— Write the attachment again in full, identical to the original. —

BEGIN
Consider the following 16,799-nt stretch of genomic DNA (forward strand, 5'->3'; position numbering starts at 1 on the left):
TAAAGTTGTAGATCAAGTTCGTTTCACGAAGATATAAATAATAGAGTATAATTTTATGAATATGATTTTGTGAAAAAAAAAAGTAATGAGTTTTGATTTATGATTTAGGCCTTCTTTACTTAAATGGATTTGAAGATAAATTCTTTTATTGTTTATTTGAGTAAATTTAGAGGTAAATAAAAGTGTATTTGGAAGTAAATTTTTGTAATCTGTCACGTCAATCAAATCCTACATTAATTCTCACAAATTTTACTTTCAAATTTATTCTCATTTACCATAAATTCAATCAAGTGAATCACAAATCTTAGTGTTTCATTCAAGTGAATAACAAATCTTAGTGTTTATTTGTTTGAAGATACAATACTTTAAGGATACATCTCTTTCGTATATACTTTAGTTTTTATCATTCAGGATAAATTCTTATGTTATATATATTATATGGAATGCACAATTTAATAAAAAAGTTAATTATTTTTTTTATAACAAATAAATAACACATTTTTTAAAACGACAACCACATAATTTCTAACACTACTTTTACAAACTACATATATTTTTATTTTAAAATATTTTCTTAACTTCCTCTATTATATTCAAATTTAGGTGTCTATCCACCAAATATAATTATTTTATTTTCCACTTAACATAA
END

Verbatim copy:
Consider the following 16,799-nt stretch of genomic DNA (forward strand, 5'->3'; position numbering starts at 1 on the left):
TAAAGTTGTAGATCAAGTTCGTTTCACGAAGATATAAATAATAGAGTATAATTTTATGAATATGATTTTGTGAAAAAAAAAAGTAATGAGTTTTGATTTATGATTTAGGCCTTCTTTACTTAAATGGATTTGAAGATAAATTCTTTTATTGTTTATTTGAGTAAATTTAGAGGTAAATAAAAGTGTATTTGGAAGTAAATTTTTGTAATCTGTCACGTCAATCAAATCCTACATTAATTCTCACAAATTTTACTTTCAAATTTATTCTCATTTACCATAAATTCAATCAAGTGAATCACAAATCTTAGTGTTTCATTCAAGTGAATAACAAATCTTAGTGTTTATTTGTTTGAAGATACAATACTTTAAGGATACATCTCTTTCGTATATACTTTAGTTTTTATCATTCAGGATAAATTCTTATGTTATATATATTATATGGAATGCACAATTTAATAAAAAAGTTAATTATTTTTTTTATAACAAATAAATAACACATTTTTTAAAACGACAACCACATAATTTCTAACACTACTTTTACAAACTACATATATTTTTATTTTAAAATATTTTCTTAACTTCCTCTATTATATTCAAATTTAGGTGTCTATCCACCAAATATAATTATTTTATTTTCCACTTAACATAA